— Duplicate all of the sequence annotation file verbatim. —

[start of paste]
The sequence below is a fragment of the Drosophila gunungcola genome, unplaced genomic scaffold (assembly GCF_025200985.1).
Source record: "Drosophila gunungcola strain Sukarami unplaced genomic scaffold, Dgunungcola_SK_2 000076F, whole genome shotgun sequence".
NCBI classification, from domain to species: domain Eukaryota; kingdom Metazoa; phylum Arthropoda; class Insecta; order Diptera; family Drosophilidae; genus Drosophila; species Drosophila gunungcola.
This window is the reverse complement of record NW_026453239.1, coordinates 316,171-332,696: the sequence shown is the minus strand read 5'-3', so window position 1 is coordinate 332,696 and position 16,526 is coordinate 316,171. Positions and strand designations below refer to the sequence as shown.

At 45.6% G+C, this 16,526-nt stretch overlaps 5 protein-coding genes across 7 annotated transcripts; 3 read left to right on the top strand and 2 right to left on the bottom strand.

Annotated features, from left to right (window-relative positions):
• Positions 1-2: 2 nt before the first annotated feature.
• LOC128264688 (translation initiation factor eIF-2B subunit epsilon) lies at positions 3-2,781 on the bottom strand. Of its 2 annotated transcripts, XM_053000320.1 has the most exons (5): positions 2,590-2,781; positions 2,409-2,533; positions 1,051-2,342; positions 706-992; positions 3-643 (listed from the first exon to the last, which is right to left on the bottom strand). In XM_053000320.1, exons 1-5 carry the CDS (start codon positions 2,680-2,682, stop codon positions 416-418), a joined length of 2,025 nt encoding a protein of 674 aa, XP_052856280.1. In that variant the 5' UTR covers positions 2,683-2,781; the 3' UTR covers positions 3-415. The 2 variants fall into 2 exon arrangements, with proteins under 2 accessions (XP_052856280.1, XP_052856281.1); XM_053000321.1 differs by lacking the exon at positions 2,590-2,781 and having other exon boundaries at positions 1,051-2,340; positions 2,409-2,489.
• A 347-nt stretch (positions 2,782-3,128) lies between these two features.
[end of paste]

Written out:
The sequence below is a fragment of the Drosophila gunungcola genome, unplaced genomic scaffold (assembly GCF_025200985.1).
Source record: "Drosophila gunungcola strain Sukarami unplaced genomic scaffold, Dgunungcola_SK_2 000076F, whole genome shotgun sequence".
NCBI classification, from domain to species: domain Eukaryota; kingdom Metazoa; phylum Arthropoda; class Insecta; order Diptera; family Drosophilidae; genus Drosophila; species Drosophila gunungcola.
This window is the reverse complement of record NW_026453239.1, coordinates 316,171-332,696: the sequence shown is the minus strand read 5'-3', so window position 1 is coordinate 332,696 and position 16,526 is coordinate 316,171. Positions and strand designations below refer to the sequence as shown.

At 45.6% G+C, this 16,526-nt stretch overlaps 5 protein-coding genes across 7 annotated transcripts; 3 read left to right on the top strand and 2 right to left on the bottom strand.

Annotated features, from left to right (window-relative positions):
• Positions 1-2: 2 nt before the first annotated feature.
• LOC128264688 (translation initiation factor eIF-2B subunit epsilon) lies at positions 3-2,781 on the bottom strand. Of its 2 annotated transcripts, XM_053000320.1 has the most exons (5): positions 2,590-2,781; positions 2,409-2,533; positions 1,051-2,342; positions 706-992; positions 3-643 (listed from the first exon to the last, which is right to left on the bottom strand). In XM_053000320.1, exons 1-5 carry the CDS (start codon positions 2,680-2,682, stop codon positions 416-418), a joined length of 2,025 nt encoding a protein of 674 aa, XP_052856280.1. In that variant the 5' UTR covers positions 2,683-2,781; the 3' UTR covers positions 3-415. The 2 variants fall into 2 exon arrangements, with proteins under 2 accessions (XP_052856280.1, XP_052856281.1); XM_053000321.1 differs by lacking the exon at positions 2,590-2,781 and having other exon boundaries at positions 1,051-2,340; positions 2,409-2,489.
• A 347-nt stretch (positions 2,782-3,128) lies between these two features.